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"There's a price to pay when you resist change," the book warns. "And it's a big one for college leaders who preside over archaic admissions cultures that don't connect with twenty-first century students and families." "Make no mistake, these are the lean times, not only for American families but for colleges and universities, too. Public universities have their own financial problems. The amount of public funding such schools receive from their respective states is in decline."

"Hundreds of universities across the U.S. have put building projects on hold, closed classes, fired staff, frozen salaries and scaled back benefits," the book quotes a source. "Harvard, for example, eliminated 275 jobs this year in addition to halting construction in Allston. Yale reduced staff salaries and other non-personnel costs by 12.5 percent and froze several hundred job vacancies. Princeton, which chose to skip a transfer of funds from its endowment to its operating budget last spring, convinced 145 staff members to take early retirement as part of a two-year, $170 million (13 percent) budget cut and is now facing further staff reductions. Stanford has laid off 412 staff members, and 60 more people will lose their jobs by the end of the year."

The book informs that due to the huge endowment losses suffered by colleges and universities, and the subsequent decline in donations from alumni, who were also adversely impacted by the global recession, schools were forced to do the unthinkable -- issue bonds to raise much-needed cash.


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"Harvard was first, floating $1.5 billion in taxable bonds last December, joined early this year by Princeton and Stanford, which each issued $1 billion in bonds," the book quotes 'Institutional Investor'. "By the time most students had gone home for summer break, Brown University, the University of Chicago, Cornell University, Duke University, Johns Hopkins University and Vanderbilt University had followed suit, issuing anywhere from $100 million to $500 million in bonds."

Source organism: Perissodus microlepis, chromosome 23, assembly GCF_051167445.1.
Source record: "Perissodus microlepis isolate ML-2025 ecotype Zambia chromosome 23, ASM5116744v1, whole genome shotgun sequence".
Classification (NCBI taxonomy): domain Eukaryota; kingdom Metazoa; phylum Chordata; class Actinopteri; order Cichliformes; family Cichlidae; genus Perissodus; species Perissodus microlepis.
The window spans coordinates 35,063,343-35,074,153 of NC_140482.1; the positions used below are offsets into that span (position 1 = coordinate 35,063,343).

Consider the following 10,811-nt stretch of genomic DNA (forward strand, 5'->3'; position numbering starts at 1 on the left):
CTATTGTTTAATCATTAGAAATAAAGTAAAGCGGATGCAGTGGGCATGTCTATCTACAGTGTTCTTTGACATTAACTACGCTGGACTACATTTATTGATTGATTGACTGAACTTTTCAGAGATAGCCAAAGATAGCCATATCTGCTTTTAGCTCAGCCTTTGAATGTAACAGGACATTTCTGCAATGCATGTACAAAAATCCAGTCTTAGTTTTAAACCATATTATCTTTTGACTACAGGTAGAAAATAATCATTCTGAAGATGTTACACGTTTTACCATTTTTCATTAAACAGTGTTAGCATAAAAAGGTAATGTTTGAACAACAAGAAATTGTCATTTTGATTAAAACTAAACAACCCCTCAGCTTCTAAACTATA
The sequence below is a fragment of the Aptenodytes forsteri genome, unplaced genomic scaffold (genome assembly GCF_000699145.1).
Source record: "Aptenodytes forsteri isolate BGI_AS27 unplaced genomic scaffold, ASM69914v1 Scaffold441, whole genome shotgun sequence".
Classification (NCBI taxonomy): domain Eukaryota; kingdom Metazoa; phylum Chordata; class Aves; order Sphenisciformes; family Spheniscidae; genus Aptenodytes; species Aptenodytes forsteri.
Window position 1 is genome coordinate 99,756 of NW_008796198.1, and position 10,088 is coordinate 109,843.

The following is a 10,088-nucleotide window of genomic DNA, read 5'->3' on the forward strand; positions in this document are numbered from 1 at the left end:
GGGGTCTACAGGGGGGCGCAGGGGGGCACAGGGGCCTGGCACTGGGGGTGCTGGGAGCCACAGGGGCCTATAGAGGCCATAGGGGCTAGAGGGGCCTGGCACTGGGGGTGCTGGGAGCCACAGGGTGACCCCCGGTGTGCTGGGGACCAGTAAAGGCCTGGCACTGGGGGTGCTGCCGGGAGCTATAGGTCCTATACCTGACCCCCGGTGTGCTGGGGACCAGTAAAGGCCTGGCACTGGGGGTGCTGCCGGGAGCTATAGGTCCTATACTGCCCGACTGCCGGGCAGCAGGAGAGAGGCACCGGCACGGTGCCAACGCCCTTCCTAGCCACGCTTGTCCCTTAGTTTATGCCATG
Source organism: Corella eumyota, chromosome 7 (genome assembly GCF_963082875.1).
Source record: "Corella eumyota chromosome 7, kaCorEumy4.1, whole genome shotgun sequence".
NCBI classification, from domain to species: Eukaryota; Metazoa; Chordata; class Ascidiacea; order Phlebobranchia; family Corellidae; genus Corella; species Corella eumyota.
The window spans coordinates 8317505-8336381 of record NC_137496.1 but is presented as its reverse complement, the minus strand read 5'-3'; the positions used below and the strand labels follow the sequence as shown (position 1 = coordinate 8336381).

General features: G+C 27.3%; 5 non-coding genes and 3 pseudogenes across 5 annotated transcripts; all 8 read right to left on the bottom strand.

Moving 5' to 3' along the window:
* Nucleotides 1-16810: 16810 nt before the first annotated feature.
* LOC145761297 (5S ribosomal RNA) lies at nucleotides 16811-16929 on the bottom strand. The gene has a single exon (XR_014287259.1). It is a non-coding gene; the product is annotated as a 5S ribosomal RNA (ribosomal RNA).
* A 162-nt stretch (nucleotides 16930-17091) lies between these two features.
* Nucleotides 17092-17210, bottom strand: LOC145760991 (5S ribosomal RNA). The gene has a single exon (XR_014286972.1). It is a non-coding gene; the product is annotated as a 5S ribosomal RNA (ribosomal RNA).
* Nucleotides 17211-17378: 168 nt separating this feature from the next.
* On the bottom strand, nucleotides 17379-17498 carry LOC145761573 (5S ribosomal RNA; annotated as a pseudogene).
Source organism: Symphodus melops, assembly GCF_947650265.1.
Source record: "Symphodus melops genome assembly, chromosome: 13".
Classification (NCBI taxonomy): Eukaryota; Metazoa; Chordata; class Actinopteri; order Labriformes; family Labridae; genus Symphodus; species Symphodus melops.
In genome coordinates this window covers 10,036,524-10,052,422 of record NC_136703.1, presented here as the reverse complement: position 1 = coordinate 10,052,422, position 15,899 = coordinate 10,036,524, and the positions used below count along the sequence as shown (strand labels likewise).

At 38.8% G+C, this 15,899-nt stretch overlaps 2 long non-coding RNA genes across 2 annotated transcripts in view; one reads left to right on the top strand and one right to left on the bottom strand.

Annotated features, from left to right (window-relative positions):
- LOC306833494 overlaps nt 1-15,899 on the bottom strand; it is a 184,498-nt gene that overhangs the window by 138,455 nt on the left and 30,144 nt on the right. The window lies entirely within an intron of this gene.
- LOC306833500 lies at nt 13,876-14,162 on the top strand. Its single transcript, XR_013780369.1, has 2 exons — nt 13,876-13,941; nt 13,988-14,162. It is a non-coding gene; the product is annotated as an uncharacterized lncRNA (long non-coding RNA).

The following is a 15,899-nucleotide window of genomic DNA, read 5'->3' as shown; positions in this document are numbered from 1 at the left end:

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• According to the book, there is no doubt that colleges are caught between two eras. Behind them are decades of traditions and tenets that have historically served colleges well in their search for new students to share the unique experience that each campus offers. In front of them is the second decade of the twenty-first century, which poses challenges in the form of a troubled economy and new modes of communication that schools have failed -- or are at least reluctant -- to master.

In conclusion, the book "Overthrowing Dead Culture" is relevant to colleges and universities facing a new age of admissions. It tells that institutions are using an outdated model that no longer works in recruiting today's prospective student and that the colleges must overthrow their own dead culture in order to thrive in a new economy and meet the needs of a new generation of students and parents.

|GlobalGiants.Com|